AUGUSTA — A mock public hearing gave Eva Therrien of Eliot more than just a lesson into how the Maine Legislature works.

Committee member Eva Therrien debates L.D. 94 during the Maine Women’s Lobby’s Girls’ Day at the State House on Friday. Kennebec Journal photo by Joe Phelan

“I usually spend time with people like me who think like me,” Therrien said.

A student at Marshwood Middle School, Therrien was one of 100 eighth-graders to take part in Girls’ Day at the State House, presented by the Maine Women’s Lobby Education Fund. As part of the event, participants experience what it is like to be legislators and lobbyists debating a real bill.

LD 94, “An Act To Prohibit the Dissemination of Obscene Material by Public Schools,” sponsored by state Rep. Amy Arata, R-New Gloucester, came before the Legislature in January. The bill, had it been passed, would have eliminated protection for public schools that use obscene materials for educational purposes.

Students divided into proponents and opponents of the bill and legislators to take part in a mock public hearing. They chose a chairperson for the Legislature and representatives to speak for and against the bill.

Alexis Dow, a student at Middle School of the Kennebunks, spoke in support of the bill during the mock hearing, reasoning that sexually explicit material could be hard to process as reading in school for a child who was raped.

“Do you see any positive outcomes if the bill doesn’t pass?” Hall Dale Middle School student Alivia Bennett, a member of the mock Legislature, asked Dow.

As a result of the hearing, the mock Legislature voted to amend the bill to give parents the chance to consent to letting their children be exposed to obscene material.

Kate Brogan, a lobbyist for Maine Family Planning directing the public hearing, told the girls that they should not feel as though their voices didn’t count just because they aren’t 18 years old yet.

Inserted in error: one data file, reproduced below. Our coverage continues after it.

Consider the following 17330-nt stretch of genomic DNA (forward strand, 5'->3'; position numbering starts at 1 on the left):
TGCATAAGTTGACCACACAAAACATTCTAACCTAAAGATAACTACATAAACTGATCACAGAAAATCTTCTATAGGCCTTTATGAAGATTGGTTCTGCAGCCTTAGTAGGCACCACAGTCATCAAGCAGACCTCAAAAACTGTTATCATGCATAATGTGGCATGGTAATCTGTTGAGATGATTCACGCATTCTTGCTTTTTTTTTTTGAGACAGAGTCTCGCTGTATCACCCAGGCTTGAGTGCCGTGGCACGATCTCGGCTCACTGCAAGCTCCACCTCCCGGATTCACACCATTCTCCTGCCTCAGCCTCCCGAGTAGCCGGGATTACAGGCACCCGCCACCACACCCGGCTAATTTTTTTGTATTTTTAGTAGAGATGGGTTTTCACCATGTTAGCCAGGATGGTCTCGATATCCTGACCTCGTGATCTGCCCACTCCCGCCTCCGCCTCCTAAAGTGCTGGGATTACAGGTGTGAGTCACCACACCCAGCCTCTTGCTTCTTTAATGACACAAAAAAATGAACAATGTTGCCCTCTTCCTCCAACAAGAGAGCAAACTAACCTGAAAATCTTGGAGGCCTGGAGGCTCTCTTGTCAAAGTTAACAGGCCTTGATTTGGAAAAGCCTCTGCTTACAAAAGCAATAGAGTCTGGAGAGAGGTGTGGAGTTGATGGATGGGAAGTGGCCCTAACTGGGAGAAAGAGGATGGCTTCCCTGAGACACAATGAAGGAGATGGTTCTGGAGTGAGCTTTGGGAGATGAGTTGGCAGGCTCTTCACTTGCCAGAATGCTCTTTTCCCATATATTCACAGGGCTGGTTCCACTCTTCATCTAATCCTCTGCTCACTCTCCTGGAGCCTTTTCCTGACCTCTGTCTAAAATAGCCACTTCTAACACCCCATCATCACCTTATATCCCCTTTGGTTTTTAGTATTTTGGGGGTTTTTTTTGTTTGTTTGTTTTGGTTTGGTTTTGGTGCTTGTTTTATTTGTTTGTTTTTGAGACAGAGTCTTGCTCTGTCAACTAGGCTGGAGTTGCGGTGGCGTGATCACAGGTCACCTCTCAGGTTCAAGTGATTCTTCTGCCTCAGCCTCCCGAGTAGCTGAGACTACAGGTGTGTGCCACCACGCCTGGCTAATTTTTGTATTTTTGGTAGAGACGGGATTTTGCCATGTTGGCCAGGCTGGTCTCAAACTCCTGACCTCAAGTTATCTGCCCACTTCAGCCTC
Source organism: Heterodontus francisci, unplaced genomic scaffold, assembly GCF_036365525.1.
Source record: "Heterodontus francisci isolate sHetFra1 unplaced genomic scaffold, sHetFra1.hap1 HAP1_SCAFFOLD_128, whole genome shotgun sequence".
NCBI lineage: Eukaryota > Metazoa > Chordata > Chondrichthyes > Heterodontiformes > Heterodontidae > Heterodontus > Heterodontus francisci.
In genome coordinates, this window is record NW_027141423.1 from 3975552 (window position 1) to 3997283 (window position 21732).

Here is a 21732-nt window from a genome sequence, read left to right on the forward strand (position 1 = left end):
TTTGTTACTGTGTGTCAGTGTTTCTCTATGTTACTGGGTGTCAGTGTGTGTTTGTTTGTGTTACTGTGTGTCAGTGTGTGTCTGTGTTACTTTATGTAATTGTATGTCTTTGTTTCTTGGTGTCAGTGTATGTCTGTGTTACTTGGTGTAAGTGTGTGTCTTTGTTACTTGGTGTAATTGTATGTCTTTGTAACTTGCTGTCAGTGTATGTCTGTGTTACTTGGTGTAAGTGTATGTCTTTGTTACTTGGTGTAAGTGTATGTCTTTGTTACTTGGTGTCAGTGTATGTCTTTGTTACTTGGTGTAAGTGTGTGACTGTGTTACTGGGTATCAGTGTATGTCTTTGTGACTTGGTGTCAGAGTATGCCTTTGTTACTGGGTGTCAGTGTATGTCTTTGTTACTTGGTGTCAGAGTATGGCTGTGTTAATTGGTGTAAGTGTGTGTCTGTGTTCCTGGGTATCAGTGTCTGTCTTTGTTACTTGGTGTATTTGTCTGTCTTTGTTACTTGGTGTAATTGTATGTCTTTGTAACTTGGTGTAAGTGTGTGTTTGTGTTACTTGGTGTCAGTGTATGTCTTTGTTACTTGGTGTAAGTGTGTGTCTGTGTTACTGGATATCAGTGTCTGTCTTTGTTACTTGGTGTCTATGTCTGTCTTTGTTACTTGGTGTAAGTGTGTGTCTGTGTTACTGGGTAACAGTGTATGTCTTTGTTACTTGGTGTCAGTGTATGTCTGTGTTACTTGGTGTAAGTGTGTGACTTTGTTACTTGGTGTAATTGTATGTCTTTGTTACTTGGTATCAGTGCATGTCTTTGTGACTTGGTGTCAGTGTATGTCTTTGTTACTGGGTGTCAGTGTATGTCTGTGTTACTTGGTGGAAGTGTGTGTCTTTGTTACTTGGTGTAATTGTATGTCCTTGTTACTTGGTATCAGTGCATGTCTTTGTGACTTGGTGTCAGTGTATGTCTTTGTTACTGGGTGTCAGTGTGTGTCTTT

“Your state representatives are representing you, too,” she said.

“A lot of people feel intimidated and they don’t think they have a role in this,” added lobbyist Whitney Parrish of the Maine Women’s Lobby, who led the hearing with Brogan. “These laws affect your life, too.”

Executive Director Eliza Townsend, right, speaks during the Maine Women’s Lobby’s Girls’ Day at the State House on Friday. Kennebec Journal photo by Joe Phelan

Girls’ Day, in its 23rd year, is meant to educate girls about the importance of civic engagement. In addition to the mock hearing, participants had the opportunity to meet representatives and Maine’s first female governor, Janet T. Mills.

Students came from around the state to take part.

“We had girls come who have never been south of Bangor,” said Eliza Townsend, executive director of the Maine Women’s Lobby.

The day began with an introduction to policy and advocacy. Kelli McCannell, of Hardy Girls, Healthy Women, contrasted the country’s female population with how many women serve in legislatures, star in movies or write letters to newspaper editors. She noted that women control 80 percent of spending, yet only 3 percent of advertising creative directors are female.

McCannell got a visible reaction to that, with girls realizing that advertisements they see on Instagram or TV about items for women might not be designed by women. When asked about advertising, girls thought those ads were oversexualized and too glamorous.

“As the majority of this country, we are not being represented,” McCannell said, “but yet we have to abide by all these rules and laws.”

She also gave examples of laws that she said are derogatory or unfair to women. In Montana, she told them, women can’t fish without their husbands. Buying a hat or getting a haircut without a husband’s approval were other national laws that elicited giggles and gasps.

“Knowing this, it’s not our place to bully boys at school and men in our lives,” said Natalie Emmerson, a student at Woolwich Central School. “We should inform them without attacking.”

Acadia Metzger, a student at Tremont Consolidated School on Mount Desert Island, said she was shocked to learn about laws and population figures.

“But I’m not really surprised,” she said.

McCannell also had the girls write postcards to their legislators, describing what they find important and saying they hope the lawmakers would support that. Some issues students found important included the environment, suicide prevention, homelessness, mental health awareness, drug abuse, abortion and health care.

Betty Jane Meader of Waterville, a retired professor at Thomas College, has participated in many Girls’ Day events. She said she appreciates seeing quiet girls develop a voice as they speak about what they believe.

“They gain confidence in one day,” she said.

Abigail Austin — 621-5631

[email protected]

Twitter: @AbigailAustinKJ


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